Third – The glue used is important. Oil will not protect the glue from water penetration so a good type III glue should be used. “Regular” wood glue like white or yellow carpenters glue will dissolve with water contact. TiteBond III is water proof and USDA approved for indirect contact with food.

Fourth – Never, never, never put bees wax directly over a heat source like a stove. Always use a double boiler. It will flash and cause a fire if it gets to hot.

View Ajs73's profile


160 posts in 2298 days

#12 posted 06-06-2014 10:17 PM

Sure is a lot of conflicting &
confusing info. but all is appreciated.

-- Andy, NE Ohio

View jonah's profile


2122 posts in 4079 days

#13 posted 06-06-2014 10:30 PM

I’d use a varnish finish rather than mineral oil. Mineral oil makes the board look rather washed out and ugly, in my opinion, where a good food-safe-when-cured varnish makes the board look spectacular.

I like General Finishes Salad Bowl Finish, but there are other comparable products out there.

Varnish has the added benefit of only needing to be touched up every few years, depending on use. Mineral oil needs to be apply way, way, way too often for my taste.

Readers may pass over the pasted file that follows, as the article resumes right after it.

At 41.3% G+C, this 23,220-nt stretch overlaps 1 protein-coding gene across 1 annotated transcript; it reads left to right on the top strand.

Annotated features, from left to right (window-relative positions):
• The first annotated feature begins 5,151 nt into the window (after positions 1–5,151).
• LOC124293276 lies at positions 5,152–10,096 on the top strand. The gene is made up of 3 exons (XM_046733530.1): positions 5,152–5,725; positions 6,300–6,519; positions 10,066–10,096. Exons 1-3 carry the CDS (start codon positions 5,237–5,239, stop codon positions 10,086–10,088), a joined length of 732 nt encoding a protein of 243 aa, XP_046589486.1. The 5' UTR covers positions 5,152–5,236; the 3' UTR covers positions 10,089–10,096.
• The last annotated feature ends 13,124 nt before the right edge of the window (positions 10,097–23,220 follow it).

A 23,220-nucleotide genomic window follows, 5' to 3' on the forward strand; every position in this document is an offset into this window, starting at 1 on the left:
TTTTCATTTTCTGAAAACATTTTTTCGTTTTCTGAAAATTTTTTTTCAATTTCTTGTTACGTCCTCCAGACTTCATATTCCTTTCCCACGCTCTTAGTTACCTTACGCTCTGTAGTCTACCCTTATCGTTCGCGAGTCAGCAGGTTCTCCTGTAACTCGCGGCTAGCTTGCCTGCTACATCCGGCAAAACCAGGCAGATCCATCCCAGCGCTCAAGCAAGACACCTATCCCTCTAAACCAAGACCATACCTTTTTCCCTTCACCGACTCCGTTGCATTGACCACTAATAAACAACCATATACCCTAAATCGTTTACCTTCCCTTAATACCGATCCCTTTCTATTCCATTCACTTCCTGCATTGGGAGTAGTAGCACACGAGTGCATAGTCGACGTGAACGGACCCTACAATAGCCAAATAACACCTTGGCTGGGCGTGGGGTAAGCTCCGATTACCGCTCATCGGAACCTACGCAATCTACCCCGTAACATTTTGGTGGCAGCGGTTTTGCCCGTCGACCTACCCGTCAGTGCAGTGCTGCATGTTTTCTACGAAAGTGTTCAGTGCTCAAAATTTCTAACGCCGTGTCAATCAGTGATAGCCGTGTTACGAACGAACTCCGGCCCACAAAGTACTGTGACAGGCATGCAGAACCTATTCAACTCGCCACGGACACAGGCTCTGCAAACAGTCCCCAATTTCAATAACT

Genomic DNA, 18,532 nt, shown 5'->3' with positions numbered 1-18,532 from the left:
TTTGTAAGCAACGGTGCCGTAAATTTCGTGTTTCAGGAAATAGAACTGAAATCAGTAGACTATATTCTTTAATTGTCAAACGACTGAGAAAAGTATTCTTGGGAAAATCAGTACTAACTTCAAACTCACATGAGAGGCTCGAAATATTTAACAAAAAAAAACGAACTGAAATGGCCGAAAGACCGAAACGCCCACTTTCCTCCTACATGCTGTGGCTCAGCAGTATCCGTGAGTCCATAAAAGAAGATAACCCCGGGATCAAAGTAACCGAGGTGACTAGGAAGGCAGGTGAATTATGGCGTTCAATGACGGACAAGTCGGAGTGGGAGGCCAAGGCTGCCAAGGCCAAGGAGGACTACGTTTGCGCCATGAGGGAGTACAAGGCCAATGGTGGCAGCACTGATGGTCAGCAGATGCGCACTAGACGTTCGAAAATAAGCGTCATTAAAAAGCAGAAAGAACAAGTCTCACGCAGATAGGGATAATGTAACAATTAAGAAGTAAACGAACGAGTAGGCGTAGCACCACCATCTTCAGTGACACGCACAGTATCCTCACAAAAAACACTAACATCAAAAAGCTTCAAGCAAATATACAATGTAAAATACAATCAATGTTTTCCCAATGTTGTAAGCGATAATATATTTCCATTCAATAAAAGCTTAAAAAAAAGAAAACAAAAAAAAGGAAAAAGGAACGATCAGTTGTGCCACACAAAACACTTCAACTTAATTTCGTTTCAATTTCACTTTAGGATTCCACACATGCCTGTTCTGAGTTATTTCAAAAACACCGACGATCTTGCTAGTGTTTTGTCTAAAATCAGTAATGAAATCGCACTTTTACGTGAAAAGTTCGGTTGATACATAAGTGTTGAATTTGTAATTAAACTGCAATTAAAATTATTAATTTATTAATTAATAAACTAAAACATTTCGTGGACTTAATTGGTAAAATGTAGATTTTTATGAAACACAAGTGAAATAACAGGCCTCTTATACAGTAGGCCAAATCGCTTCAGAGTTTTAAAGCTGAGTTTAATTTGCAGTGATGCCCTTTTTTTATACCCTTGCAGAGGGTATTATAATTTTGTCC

View Arcola60's profile


106 posts in 3164 days

#14 posted 06-06-2014 11:15 PM

Nice boards! I have made only end grain boards. I have read where Titebond II is better thanTitebond III due to the excellent water resistance. It sets much faster than Titebond III. It has worked really well for me. It may not be the BEST glue, but it will work well.
As for my choice of woods, Maple is the staple, for cutting boards. I stay away from naturally oily woods, and coarse grain woods: red oak, ash, hickory are some that are coarse/open grain. This can trap food particles and make a place for bacteria to form. The wood database is a very good source for information and recommendations.